“Stop the burning! No more! No more! I want to live! I want to live!! The skin, burned from my body… And still the blood won’t come off! Still blood all over me!!”
In some ways, this is the logical endpoint of Vanth Dreadstar. After Jim Starlin pushed him to the brink in Dreadstar #40, putting the character in a situation where suicide seemed like a viable option in a depressing dystopian world that never got any better no matter how many bastards he killed, Peter David has finally broken the character. That the series continues (and he eventually finds a nicer, questionably more satisfying way to end the character) is not surprising, but somehow disappointing.
When I saw I Am Legend in theatres, there’s a moment where I thought the movie should have ended and would have been almost perfect. But, it continued and it dragged the entire thing down. Despite the lingering mystery over Junior and what would happen next, part of me likes to think of this issue as the ‘best possible’ endpoint for Dreadstar (post-Starlin, at least). Vanth has had a psychotic break, he has gone on a killing rampage, and it culminates in him ripping Iron Angel’s arms off. The issue ends with him regaining his senses and asking Angel what happened to her as she looks at him with shock and horror. There are so many places where this could go, all of them best left to your imagination.
After all, is there any real way to get behind Vanth Dreadstar after this? He faces the fact that he has slaughtered trillions and will never be able to wash that blood away, yet also recognises that he has a strong desire to live – with the ugly implication being that he will continue to amass large body counts despite his ever-present good intentions. He is a mass murderer on a scale larger than we can comprehend and, to add the cherry on top, he rips off his friend’s arms and, then, gets to act innocent about it. Given the guilt-induced break he suffers, how are we to imagine he will react to learning what he’s done? He’s killed more and gravely injured his friend… is he supposed to move past this with good humour and a renewed drive?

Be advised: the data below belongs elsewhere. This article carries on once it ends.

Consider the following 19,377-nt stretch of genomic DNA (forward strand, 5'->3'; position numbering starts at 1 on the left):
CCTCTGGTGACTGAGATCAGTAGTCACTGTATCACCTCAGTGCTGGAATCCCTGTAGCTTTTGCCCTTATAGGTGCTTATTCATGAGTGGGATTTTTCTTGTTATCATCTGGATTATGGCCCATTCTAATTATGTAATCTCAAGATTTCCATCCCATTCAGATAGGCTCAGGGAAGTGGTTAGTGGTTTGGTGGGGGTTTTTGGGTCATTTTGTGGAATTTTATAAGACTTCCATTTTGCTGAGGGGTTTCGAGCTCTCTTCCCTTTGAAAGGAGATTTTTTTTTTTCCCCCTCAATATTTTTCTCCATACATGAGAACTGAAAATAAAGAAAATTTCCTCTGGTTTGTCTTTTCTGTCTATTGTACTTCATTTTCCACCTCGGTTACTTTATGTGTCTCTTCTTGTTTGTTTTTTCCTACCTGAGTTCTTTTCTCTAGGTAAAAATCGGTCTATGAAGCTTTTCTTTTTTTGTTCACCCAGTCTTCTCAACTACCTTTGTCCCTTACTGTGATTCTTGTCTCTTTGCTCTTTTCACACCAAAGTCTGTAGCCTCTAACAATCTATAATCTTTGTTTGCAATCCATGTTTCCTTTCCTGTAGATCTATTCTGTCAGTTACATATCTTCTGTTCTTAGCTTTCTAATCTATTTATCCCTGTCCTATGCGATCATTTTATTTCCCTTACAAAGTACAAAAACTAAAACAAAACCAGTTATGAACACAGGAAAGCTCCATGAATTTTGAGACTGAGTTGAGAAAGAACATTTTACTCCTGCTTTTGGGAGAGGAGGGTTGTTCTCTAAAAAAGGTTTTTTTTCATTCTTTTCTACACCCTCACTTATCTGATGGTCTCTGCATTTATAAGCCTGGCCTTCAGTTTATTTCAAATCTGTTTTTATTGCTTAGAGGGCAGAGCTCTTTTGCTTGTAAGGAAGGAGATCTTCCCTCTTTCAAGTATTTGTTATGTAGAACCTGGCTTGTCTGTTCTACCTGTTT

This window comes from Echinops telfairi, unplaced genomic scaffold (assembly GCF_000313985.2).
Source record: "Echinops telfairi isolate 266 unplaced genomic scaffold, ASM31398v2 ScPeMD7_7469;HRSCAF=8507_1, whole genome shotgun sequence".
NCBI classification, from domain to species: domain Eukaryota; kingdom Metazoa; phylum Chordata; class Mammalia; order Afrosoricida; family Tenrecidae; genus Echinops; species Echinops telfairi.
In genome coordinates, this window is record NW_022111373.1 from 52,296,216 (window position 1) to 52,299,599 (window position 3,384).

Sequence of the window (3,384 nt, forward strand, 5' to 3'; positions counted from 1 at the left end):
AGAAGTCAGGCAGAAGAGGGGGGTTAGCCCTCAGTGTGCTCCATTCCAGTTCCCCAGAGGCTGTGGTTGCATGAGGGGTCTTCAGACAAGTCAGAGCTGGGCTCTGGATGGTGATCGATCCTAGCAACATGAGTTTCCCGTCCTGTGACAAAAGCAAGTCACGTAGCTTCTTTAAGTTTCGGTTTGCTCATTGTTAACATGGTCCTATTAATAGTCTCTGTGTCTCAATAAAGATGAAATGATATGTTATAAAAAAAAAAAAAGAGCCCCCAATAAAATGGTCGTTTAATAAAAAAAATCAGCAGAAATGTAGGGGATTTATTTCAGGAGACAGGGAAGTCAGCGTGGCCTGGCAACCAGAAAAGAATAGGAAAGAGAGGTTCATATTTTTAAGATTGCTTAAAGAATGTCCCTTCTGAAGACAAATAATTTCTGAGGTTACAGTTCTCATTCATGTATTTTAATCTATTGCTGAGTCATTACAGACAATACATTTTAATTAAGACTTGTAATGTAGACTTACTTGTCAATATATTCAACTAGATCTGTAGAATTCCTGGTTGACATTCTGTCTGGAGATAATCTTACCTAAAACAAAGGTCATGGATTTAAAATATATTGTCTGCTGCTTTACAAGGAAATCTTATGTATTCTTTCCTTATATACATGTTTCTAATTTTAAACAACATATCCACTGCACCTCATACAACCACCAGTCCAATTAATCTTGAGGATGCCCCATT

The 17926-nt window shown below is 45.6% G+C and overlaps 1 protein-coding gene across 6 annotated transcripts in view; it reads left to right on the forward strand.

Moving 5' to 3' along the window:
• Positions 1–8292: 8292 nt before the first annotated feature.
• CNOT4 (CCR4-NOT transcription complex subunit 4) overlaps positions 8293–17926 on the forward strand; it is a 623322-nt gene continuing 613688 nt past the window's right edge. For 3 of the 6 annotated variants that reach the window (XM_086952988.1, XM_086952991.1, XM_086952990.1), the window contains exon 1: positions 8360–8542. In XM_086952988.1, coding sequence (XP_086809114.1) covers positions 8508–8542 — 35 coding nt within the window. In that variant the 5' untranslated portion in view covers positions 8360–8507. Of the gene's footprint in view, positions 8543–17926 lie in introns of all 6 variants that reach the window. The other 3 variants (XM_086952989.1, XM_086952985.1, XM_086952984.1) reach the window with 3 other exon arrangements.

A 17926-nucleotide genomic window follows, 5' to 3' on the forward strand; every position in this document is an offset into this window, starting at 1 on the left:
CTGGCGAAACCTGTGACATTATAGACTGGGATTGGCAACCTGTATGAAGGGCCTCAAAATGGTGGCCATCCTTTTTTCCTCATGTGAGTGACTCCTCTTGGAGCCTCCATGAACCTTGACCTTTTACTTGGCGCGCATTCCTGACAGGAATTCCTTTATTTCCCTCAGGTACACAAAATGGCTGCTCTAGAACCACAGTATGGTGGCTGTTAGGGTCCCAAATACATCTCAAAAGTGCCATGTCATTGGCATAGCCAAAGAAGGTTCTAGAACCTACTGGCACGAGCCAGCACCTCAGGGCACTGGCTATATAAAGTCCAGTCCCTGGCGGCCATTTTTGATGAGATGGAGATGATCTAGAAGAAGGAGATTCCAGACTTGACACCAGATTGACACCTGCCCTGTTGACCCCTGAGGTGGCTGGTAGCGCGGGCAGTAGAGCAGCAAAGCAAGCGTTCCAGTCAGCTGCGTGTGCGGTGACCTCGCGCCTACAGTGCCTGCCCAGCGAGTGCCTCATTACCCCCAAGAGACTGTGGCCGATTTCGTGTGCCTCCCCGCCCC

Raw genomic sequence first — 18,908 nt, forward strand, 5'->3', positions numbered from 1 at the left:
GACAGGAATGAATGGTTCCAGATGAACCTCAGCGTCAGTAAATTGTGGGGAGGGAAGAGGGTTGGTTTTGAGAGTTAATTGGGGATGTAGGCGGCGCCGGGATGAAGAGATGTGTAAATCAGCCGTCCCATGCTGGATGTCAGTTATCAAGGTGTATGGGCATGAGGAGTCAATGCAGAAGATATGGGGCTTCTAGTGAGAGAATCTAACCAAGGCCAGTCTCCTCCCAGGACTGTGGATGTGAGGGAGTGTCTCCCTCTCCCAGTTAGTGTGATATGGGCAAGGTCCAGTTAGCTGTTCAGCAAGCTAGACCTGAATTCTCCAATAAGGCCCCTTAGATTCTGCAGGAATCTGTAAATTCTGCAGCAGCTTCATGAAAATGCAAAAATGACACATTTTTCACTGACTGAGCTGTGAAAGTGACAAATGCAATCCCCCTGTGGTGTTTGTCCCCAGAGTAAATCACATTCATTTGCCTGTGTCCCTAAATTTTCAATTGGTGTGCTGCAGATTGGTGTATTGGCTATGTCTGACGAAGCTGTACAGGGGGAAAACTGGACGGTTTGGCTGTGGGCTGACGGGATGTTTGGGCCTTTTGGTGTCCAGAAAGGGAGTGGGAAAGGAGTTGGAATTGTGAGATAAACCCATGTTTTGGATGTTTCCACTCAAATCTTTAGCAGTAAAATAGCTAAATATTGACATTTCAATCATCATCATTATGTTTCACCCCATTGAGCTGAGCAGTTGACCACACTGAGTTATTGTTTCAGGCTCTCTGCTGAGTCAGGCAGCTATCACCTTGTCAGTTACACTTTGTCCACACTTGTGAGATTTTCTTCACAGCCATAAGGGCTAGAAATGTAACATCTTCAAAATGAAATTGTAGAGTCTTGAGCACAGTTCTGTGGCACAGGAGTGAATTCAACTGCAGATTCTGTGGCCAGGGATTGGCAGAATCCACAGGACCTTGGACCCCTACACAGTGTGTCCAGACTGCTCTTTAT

Pretty much, yeah.
I really enjoy the way that David deconstructs Dreadstar and Starlin’s world, but there comes a point where everything has been so broken down that it’s just broken. That’s where Dreadstar is at the end of this issue. I know what happens next, but I’m curious to see exactly how David manages to back away from how far he’s pushed the character and how much he’s revealed. Is Dreadstar a hero at this point anymore? Not only is it difficult to consider how the book moves forward with him as the lead protagonist, how do his friends stand by him? How is this a man that they continue to tolerate, let alone follow?
Tomorrow: I guess we’ll find out.
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